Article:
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Reflections by Rev. John Farmer

by John Howard Farmer
 

New words for an old song

Frederick Edward Weatherly (1848-1929) was a British poet who graduated from Oxford in 1871. He was there first as a student, then a teacher; even later, he completed studies as a lawyer.

Today, he is best remembered as a poet-songwriter with such credits as “The Holy City.” That song swelled my heart—and tears—at Freemason Street Baptist Church, Norfolk, during the funeral for Traylor Nunnally, two-and-a-half decades ago.

In the mid 1800s, Katharine Hinkson Tynan (1861-1931) had written a poem titled “All in The April Evening.” Her syrupy, sentimental poem assigned to the tune “Londonderry” reads: “Would God I were a tender apple blossom, that floats and falls from off the twisted bough, to lie and faint within your silken bosom, within your silken bosom as that does now, or would I were a little burnished apple, for you to pluck me, gliding by so cold, while sun and shade your robe of lawn will dapple, your robe of lawn and your hair’s spun gold.”

Words and tune remained united from the late 1800s to 1912. It wafted the ocean on both sides and sat determined in a collection of works commonly known as parlor music. Fewer and fewer songbooks of the time took notice and its popularity faded somewhat.

In 1912, at the age of 64, Frederick Weatherly received a letter from his sister-in-law Margaret. She was on tour in America. She sent him the tune “Londonderry Aire,” with Tynan’s words. She felt that the tune could better serve her poet friend and brother-in-law. For some odd reason, Weatherly had never heard the tune, though he knew the Emerald Isle countryside well enough.

Weatherly had written a poem earlier and refined it upon receipt of the Irish tune sent him from America. He liked the tune and placed his words thereupon. His eight-line poem “Danny Boy” was a perfect match for the tune “Londonderry Aire.”

Londonderry, or Derry, is a port on the Foyle River some 65 miles above Belfast, in Northern Ireland. One of my treasured vacation pictures of my Miss Hazel and her dutiful manservant, was when we were there on the foot and bike Peace Bridge (opened 2011). Derry tops the Scottish Highlands and is considered by some to remind them of our Blue Ridge Mountains.

Want to sing a few bars? “Oh, Danny Boy, the pipes, the pipes are calling, from glen to glen and down the mountainside. The summer’s gone and all the roses falling, it’s you, it’s you must go and I must bide. But come ye back when summer’s in the meadow, or when the valley’s hushed with snow…” What a sad, sweet song…

In bars, at funerals, wakes, and Irish celebrations throughout the entire British Empire, and across America, the tune and words are frequently sung. It even found resurgence in the tour of the Three Tenors, who performed on stage at our Kilmarnock Middle School. It is a fine whistling tune as well. No one knows the original set of words that first accompanied the magnetic tune. But “Danny Boy” won out over all the known verses hands-down. It was especially true for me, once a boy tenor. The song now escapes me, as my voice range has lowered and breath thins.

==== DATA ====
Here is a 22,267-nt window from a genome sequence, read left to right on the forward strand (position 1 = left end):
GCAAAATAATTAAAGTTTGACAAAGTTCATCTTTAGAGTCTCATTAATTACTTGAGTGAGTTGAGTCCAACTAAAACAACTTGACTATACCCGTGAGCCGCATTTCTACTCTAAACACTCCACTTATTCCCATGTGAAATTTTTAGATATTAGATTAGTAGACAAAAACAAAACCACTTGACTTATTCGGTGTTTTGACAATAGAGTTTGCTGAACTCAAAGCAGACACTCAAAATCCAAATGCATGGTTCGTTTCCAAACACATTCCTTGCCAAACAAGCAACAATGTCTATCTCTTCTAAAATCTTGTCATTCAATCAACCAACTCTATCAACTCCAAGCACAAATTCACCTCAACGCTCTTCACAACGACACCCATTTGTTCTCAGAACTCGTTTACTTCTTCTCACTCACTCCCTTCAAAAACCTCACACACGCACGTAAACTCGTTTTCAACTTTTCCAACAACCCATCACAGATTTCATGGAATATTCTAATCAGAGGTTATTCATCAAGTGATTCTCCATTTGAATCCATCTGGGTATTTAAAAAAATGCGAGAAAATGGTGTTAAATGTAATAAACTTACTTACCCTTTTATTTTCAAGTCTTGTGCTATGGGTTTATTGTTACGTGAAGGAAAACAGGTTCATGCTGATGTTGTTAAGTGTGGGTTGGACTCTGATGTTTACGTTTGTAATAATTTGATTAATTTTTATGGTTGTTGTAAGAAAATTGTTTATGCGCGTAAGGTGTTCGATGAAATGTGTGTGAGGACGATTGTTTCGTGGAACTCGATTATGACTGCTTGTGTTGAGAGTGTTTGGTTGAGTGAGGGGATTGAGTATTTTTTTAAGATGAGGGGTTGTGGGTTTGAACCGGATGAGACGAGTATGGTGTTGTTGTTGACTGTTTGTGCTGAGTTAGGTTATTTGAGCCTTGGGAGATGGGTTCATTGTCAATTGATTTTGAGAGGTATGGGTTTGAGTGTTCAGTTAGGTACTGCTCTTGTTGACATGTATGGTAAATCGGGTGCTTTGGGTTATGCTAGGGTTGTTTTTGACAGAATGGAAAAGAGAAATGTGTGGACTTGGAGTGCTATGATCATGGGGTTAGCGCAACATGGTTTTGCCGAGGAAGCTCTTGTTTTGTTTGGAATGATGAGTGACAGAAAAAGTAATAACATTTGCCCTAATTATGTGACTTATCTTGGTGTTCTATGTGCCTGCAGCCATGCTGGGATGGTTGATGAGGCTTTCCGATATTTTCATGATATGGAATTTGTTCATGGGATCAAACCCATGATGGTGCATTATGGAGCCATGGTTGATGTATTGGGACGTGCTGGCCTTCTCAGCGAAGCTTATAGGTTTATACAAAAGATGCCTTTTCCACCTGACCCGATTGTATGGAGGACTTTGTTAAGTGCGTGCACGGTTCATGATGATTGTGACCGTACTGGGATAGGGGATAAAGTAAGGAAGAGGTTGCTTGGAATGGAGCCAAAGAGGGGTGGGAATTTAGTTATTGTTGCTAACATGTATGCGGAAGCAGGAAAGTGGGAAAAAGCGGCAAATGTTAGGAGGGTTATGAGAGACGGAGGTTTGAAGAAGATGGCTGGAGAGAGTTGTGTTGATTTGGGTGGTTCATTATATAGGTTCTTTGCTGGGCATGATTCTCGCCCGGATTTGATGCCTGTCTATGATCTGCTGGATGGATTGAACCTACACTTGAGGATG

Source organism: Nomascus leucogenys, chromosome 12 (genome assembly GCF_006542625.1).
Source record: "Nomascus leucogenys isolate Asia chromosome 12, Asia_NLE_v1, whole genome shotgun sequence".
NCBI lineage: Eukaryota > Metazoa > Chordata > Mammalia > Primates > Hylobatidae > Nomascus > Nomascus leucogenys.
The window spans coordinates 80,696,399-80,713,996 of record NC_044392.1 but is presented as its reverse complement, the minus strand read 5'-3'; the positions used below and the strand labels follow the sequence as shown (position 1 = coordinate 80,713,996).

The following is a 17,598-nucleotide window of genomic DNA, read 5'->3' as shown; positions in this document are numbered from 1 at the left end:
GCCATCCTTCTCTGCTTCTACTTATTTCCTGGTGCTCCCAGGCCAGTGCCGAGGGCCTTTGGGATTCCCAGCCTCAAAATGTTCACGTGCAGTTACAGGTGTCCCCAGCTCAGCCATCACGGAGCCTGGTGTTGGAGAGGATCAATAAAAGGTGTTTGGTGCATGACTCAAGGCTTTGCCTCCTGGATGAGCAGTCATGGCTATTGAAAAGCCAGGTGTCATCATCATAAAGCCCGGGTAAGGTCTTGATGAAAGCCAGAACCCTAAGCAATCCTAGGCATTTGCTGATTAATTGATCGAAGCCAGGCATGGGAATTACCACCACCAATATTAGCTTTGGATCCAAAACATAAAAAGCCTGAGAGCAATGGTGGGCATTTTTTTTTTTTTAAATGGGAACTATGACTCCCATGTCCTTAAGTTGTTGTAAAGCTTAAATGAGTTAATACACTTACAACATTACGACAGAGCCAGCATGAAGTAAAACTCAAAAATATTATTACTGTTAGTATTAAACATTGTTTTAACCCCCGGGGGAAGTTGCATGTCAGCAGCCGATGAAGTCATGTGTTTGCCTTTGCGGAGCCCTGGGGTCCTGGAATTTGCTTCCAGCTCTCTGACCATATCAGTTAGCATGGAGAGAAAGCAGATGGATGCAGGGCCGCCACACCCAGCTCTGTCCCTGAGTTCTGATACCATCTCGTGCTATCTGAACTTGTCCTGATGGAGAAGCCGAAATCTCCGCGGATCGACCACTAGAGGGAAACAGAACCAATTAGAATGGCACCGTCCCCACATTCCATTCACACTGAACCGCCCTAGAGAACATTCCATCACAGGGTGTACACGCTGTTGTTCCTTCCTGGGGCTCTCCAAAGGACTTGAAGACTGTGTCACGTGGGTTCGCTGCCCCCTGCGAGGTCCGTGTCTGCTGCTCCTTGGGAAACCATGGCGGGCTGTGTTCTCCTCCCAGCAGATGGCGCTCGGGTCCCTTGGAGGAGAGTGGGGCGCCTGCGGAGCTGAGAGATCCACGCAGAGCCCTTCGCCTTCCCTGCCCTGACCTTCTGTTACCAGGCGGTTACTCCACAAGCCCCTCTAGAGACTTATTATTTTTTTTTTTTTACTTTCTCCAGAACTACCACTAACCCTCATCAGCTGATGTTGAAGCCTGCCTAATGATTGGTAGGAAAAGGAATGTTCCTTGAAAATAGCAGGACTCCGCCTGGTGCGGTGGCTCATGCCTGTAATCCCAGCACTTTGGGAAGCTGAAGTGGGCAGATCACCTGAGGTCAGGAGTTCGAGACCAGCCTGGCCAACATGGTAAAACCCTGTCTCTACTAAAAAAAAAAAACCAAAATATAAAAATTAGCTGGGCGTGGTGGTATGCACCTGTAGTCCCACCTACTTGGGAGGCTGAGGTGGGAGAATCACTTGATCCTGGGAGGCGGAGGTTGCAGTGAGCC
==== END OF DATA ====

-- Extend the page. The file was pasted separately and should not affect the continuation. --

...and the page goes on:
Our recently retired organist, Gloria Lee Jones, once fired up the tune as a prelude. As the choir and pastor came into the sanctuary, I noticed tear-rimmed eyes all across the room. Many were mouthing the words, others just humming. At the end of the service, I commented on the tune and noticed her book. What a shock I had: the tune was rehabbed and matched to an old hymn.

Over the intertwining years, sopranos, and tenors have sung the piece. It is always well received. Do you still have the tune in your ear? Then try these words: “Amazing grace shall always be my song of praise, for it was grace that bought my liberty; I do not know just why He came to love me so, He looked beyond my fault and saw my need.

“I shall forever lift mine eyes to Calvary, to view the Cross where Jesus died for me; how marvelous the grace that caught my falling soul, he looked beyond my fault and saw my need.”

I am reminded that God is always in the rehab business, just like this song with perhaps countless sets of verses penned by known and unknown poets across the ages. I am so thankful that one such poet brought the tune to church. She is none other than the late country singer Dotty Rambo (1950-2008).

The circa 1855 tune is amazing in itself. It is an infectious one. I really don’t think of it as “Danny Boy” any more. It so sets the mood for my heart to be continually receiving the blessings that God has daily for me. It is amazing that God can still see my needs, forgives my sins and overlooks my faults.

Why do we Christians spend so much time evaluating each other? When God looks at me, He sees the best in me. Often when others look at me, they see my flaws. It is such a gift that our God doesn’t deal with us, like we deal with others.

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